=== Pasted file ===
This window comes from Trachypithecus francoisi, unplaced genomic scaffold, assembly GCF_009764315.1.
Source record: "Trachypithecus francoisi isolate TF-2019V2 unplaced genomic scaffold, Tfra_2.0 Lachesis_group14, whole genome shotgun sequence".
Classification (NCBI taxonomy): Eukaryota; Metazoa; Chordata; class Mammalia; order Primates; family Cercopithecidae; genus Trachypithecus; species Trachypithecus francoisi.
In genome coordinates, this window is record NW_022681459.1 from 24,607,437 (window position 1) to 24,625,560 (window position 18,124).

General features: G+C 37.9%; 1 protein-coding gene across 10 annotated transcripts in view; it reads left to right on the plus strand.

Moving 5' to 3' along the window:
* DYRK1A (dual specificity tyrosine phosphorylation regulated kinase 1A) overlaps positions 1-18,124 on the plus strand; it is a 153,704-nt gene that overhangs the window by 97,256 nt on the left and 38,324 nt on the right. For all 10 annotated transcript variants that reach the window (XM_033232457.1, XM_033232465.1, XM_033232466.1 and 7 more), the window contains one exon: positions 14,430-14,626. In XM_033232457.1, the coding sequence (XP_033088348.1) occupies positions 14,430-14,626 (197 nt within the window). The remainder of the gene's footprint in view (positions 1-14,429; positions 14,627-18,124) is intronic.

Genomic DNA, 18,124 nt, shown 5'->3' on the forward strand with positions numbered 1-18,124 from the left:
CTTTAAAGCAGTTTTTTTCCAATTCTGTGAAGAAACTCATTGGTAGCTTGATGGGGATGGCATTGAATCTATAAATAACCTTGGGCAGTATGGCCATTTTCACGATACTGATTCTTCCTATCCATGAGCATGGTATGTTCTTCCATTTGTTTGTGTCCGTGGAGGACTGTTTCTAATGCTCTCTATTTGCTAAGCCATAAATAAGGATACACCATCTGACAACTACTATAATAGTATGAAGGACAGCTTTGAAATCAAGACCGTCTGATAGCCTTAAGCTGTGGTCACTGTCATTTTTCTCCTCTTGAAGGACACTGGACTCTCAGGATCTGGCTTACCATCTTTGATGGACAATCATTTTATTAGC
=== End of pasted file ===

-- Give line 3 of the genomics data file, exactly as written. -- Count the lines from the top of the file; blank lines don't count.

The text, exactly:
Classification (NCBI taxonomy): Eukaryota; Metazoa; Chordata; class Mammalia; order Primates; family Cercopithecidae; genus Trachypithecus; species Trachypithecus francoisi.